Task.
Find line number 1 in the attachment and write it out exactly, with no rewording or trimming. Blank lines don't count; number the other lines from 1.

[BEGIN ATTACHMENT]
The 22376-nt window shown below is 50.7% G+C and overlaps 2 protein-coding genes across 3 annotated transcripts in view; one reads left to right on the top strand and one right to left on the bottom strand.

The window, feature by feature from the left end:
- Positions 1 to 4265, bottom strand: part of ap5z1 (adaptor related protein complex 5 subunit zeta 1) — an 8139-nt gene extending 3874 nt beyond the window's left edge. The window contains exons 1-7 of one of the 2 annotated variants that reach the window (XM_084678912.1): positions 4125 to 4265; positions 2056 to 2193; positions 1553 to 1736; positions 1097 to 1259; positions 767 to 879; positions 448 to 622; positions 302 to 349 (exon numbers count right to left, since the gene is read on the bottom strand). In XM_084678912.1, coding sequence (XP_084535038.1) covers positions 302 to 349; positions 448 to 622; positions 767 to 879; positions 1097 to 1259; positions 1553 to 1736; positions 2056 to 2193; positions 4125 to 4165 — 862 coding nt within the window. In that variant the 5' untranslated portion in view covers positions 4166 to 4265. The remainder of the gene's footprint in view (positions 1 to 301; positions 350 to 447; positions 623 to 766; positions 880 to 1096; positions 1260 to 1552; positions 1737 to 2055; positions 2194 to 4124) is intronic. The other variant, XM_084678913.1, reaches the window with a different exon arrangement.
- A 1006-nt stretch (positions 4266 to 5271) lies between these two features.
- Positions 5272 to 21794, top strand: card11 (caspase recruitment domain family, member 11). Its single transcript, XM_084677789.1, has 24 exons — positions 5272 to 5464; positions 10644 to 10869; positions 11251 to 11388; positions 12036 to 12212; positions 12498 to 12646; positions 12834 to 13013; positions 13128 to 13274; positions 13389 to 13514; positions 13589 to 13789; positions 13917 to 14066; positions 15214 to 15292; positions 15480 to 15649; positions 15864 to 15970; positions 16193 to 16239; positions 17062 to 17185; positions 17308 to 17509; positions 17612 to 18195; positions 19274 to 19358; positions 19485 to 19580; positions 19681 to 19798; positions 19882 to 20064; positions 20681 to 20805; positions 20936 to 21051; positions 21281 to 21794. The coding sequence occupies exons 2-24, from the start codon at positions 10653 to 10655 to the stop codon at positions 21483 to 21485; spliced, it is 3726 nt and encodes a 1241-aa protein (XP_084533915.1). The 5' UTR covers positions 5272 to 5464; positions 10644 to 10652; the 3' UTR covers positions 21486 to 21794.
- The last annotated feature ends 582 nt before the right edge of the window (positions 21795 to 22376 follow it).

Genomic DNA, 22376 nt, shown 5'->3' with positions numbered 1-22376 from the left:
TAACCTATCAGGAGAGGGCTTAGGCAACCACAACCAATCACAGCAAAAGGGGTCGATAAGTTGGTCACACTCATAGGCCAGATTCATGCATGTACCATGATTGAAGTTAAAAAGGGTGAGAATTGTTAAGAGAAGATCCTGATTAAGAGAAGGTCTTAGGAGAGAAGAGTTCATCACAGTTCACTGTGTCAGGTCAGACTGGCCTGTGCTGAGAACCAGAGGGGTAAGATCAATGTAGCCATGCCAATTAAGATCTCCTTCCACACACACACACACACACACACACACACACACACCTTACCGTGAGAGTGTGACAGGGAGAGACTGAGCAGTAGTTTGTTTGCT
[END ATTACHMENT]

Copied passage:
The 22376-nt window shown below is 50.7% G+C and overlaps 2 protein-coding genes across 3 annotated transcripts in view; one reads left to right on the top strand and one right to left on the bottom strand.